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Posts Tagged ‘Bodhi Tree’

The Bodhi Tree

I’m back from India again. Amidst the noise and drama of 1 billion + people, are  an infinity of sacred sites. The Bodhi Tree is one. This is the site of Buddha’s enlightenment and the current tree is a descendant of the original. It’s the centrepiece of the town of Bodh Gaya, a little place in the state of Bihar, which is renowned for deep poverty, corruption, banditry and general dodginess. I go to Bihar each year, in spite of these harsh judgments, and find amongst the darkness the most peaceful people in the world, yogis of vast wisdom. So, there’s more to Bihar than meets the eye.

The Bodhi Tree, Bodh Gaya, where Buddha attained enlightenment

The Bodhi tree – Ficus religiosa – healthy, with spreading, generous branches, the most worshipped tree in the world. I am into tree worship – after all, they make this Earth habitable. So my pilgrimage was to the tree, more than the temple or the philosophies of Buddha in which it is now embedded. He sat under a tree, resolving not to budge until he attained the answers to the problem of human suffering.  Those answers came, and his brilliance became the most gentle major religion of the world.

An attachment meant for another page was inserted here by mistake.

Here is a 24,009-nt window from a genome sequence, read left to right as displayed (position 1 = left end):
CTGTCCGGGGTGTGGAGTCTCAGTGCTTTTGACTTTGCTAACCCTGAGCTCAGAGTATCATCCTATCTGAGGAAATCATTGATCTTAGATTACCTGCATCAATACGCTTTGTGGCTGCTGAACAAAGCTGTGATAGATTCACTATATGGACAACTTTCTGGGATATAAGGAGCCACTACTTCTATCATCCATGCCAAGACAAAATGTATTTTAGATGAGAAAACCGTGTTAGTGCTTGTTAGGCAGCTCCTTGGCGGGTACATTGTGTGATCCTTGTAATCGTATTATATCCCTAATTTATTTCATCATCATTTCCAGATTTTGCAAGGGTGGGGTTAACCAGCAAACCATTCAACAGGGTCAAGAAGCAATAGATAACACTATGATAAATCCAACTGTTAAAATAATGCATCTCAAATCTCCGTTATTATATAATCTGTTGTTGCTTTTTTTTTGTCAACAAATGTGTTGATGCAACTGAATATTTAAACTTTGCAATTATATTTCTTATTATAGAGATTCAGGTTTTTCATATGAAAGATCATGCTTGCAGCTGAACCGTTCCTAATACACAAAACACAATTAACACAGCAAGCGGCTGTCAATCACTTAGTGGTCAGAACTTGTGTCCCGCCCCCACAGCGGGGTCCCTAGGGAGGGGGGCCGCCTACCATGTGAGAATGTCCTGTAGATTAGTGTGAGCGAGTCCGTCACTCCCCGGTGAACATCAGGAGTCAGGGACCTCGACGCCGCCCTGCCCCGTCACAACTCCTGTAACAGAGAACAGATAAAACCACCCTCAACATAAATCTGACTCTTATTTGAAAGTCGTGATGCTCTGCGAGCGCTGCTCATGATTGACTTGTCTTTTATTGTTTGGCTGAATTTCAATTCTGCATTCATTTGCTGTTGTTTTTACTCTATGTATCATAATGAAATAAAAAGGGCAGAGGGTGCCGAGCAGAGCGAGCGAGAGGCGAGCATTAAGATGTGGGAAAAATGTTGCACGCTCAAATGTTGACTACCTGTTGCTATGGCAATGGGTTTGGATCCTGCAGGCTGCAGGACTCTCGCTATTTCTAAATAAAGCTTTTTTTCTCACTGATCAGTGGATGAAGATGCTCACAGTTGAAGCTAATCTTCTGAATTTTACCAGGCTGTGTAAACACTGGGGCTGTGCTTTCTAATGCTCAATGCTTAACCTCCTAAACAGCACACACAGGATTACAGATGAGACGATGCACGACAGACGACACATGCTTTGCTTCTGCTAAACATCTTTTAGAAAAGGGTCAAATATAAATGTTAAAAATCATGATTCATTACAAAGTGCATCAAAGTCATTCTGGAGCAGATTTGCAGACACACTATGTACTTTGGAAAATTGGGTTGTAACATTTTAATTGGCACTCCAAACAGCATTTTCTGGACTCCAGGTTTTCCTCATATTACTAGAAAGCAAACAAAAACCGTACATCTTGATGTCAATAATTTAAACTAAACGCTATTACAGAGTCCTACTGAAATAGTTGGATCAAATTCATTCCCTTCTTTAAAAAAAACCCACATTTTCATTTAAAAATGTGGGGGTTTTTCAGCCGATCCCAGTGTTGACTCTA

I paid my respects to the Bodhi Tree. And I wondered why Buddhists of the world build temples and place statues of the Buddha in Bodh Gaya but don’t plant trees everywhere. This sacred place was so dusty that people have to breathe through face masks. Ponds of disgusting, stagnant water had no trees around them. Beggars with bodies unbelievably deformed from polio crawled about in those dusty streets. There may be answers to human suffering in philosophy and meditation, but being a practical girl, I felt that some more trees and some sabin vaccine would certainly help.

I digress. May the tree live long and be an inspiration for earth friendliness, which relieves the suffering of all sentient beings.

I’ll tell you more soon about encounters with other miraculous plants in India. Photos coming.

And I must report on my visit to a wild lily garden in Hobart, inhabited by a rare one who calls himself a ‘naturist’ and has lived his values quietly for a long life.

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